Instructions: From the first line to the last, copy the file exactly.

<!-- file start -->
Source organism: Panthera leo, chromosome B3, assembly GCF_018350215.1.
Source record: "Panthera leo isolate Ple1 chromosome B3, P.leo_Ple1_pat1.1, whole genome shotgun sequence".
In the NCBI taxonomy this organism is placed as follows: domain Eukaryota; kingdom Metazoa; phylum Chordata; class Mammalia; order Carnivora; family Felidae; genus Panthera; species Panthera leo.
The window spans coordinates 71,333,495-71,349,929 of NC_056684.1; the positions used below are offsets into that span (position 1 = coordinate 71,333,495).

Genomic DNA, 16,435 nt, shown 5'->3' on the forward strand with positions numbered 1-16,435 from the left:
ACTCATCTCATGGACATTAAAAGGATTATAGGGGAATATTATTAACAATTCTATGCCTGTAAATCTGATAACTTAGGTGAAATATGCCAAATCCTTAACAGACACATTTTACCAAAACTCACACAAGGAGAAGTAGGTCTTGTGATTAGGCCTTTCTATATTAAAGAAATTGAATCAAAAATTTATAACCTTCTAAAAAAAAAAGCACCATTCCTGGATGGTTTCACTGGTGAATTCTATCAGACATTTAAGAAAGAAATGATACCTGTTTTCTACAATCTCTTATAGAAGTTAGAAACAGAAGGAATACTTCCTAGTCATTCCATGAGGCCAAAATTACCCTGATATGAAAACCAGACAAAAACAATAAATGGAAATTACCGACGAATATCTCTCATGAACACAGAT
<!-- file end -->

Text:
Source organism: Panthera leo, chromosome B3, assembly GCF_018350215.1.
Source record: "Panthera leo isolate Ple1 chromosome B3, P.leo_Ple1_pat1.1, whole genome shotgun sequence".
In the NCBI taxonomy this organism is placed as follows: domain Eukaryota; kingdom Metazoa; phylum Chordata; class Mammalia; order Carnivora; family Felidae; genus Panthera; species Panthera leo.
The window spans coordinates 71,333,495-71,349,929 of NC_056684.1; the positions used below are offsets into that span (position 1 = coordinate 71,333,495).

Genomic DNA, 16,435 nt, shown 5'->3' on the forward strand with positions numbered 1-16,435 from the left:
ACTCATCTCATGGACATTAAAAGGATTATAGGGGAATATTATTAACAATTCTATGCCTGTAAATCTGATAACTTAGGTGAAATATGCCAAATCCTTAACAGACACATTTTACCAAAACTCACACAAGGAGAAGTAGGTCTTGTGATTAGGCCTTTCTATATTAAAGAAATTGAATCAAAAATTTATAACCTTCTAAAAAAAAAAGCACCATTCCTGGATGGTTTCACTGGTGAATTCTATCAGACATTTAAGAAAGAAATGATACCTGTTTTCTACAATCTCTTATAGAAGTTAGAAACAGAAGGAATACTTCCTAGTCATTCCATGAGGCCAAAATTACCCTGATATGAAAACCAGACAAAAACAATAAATGGAAATTACCGACGAATATCTCTCATGAACACAGAT